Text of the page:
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After the alligator attack at Disney World, how much should Disney pay?

Shortly after sundown on June 14, an alligator dragged a 2-year-old boy into a man-made lagoon at Disney's Grand Floridian Resort and Spa. The boy's body was found the next day, not far from the spot of the initial attack.

The boy's family, according to The New York Times, has not indicated it plans to file a lawsuit. Nevertheless, legal experts across the country have begun to wonder to what extent Disney is liable for the child's death. Many assume the company will pay millions of dollars to settle the matter as quickly - and as quietly - as possible.

Some, however, argue that Disney isn't obligated to pay anything at all.

Is Disney really at fault?

There are an estimated 1.3 alligators in Florida. And a full third of Walt Disney World is a dedicated wildlife conservation area - a known home to many gators.

Disney's legal culpability hinges on its exposure to wrongful death claims - that is, whether the boy's death can be shown to have stemmed directly from Disney's negligence. As reported in the Washington Post, a number of considerations come into play:

  • How common are alligators in the lagoon where the attack happened?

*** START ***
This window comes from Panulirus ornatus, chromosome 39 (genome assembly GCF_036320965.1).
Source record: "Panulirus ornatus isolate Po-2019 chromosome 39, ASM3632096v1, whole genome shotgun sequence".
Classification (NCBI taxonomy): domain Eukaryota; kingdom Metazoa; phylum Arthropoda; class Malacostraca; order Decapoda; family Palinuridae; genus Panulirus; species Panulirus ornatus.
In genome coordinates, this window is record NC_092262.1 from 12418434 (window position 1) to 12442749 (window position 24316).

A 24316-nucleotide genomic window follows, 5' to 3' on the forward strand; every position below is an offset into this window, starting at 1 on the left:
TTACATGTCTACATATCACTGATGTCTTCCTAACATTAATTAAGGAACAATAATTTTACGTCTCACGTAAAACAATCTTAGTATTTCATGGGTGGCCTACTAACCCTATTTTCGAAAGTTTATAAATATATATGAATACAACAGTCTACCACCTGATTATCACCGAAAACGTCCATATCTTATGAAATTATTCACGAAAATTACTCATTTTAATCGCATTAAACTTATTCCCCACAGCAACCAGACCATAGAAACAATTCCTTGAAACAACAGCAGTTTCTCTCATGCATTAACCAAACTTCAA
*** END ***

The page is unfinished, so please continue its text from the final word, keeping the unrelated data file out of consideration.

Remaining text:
• Was Disney aware of their presence?
  • Did Disney do enough to warn visitors about the alligators?
  • Did Disney do enough to keep the alligators at bay?

Multiple reports indicate that the company indeed knew about the alligators' presence. Visitors had been feeding them, and Disney employees had asked them to stop. In fact, the very reason that feeding alligators is inadvisable is because it makes them more likely to approach and attack guests.

Why the case is not likely to go to court

Many lawyers have noted that because Disney only posted "No Swimming" signs near the lagoon, but no signs that explicitly warned of alligator attacks, the company might be found culpable. Others have brought up somewhat questionable legal doctrine stipulating that landowners cannot be held responsible for the acts of wild animals.

But most agree a settlement is likely to take place before the matter goes to court. As one attorney put it, "The bottom line is that they have a child whose body was snatched from the parents...I don't think this is the kind of case where you want to be arguing the...subtle details of law."

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